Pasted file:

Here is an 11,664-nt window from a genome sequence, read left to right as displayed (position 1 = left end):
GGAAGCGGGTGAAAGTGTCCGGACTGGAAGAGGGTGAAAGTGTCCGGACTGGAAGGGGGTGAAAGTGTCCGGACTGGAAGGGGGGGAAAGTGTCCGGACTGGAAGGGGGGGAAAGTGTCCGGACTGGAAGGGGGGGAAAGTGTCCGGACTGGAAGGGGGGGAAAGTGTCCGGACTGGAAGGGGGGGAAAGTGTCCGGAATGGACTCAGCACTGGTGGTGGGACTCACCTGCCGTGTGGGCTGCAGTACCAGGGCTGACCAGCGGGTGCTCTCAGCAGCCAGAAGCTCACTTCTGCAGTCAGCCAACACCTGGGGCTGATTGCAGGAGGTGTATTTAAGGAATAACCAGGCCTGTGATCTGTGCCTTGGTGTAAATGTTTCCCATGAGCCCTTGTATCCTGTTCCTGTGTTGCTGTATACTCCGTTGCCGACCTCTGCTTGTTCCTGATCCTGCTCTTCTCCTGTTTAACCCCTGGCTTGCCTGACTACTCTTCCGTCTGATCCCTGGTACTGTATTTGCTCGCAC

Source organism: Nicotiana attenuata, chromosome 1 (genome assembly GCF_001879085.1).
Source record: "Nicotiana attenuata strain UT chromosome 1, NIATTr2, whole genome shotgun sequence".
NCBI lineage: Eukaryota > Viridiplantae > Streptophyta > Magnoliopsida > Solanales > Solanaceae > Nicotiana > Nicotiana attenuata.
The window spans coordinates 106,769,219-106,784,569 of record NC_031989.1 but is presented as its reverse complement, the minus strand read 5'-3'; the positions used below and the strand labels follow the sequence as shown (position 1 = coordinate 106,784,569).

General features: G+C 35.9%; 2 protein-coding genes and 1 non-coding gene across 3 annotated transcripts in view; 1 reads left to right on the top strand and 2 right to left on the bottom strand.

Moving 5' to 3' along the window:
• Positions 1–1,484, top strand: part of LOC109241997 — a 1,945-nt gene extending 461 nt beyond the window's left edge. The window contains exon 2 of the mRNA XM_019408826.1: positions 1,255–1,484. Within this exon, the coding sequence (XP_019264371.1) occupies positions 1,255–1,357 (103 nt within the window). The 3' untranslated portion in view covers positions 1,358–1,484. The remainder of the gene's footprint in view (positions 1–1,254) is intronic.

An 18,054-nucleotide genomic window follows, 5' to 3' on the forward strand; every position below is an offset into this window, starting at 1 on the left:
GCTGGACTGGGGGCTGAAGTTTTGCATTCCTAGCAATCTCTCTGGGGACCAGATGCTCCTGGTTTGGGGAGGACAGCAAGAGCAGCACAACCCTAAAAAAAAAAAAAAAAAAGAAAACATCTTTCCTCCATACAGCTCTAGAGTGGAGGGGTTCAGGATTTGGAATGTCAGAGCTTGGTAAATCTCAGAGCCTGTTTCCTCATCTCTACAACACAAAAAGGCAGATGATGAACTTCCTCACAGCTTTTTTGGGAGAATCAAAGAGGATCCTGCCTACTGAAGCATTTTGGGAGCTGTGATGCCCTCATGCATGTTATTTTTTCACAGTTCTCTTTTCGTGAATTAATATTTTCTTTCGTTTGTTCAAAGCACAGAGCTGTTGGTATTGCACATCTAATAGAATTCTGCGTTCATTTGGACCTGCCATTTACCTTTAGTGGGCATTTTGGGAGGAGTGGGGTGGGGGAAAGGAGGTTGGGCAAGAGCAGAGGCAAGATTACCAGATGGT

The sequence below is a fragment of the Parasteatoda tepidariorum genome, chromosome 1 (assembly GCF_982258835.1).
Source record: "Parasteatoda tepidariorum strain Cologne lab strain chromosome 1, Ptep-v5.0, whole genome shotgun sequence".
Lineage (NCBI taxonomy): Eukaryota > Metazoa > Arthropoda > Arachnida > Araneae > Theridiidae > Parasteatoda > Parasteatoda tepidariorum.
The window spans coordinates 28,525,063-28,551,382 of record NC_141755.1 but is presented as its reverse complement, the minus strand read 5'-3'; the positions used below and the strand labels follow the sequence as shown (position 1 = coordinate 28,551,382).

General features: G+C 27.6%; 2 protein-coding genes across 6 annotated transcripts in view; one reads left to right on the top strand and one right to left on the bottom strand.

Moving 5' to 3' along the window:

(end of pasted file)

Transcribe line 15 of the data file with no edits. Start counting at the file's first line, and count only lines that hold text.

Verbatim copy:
The window spans coordinates 28,525,063-28,551,382 of record NC_141755.1 but is presented as its reverse complement, the minus strand read 5'-3'; the positions used below and the strand labels follow the sequence as shown (position 1 = coordinate 28,551,382).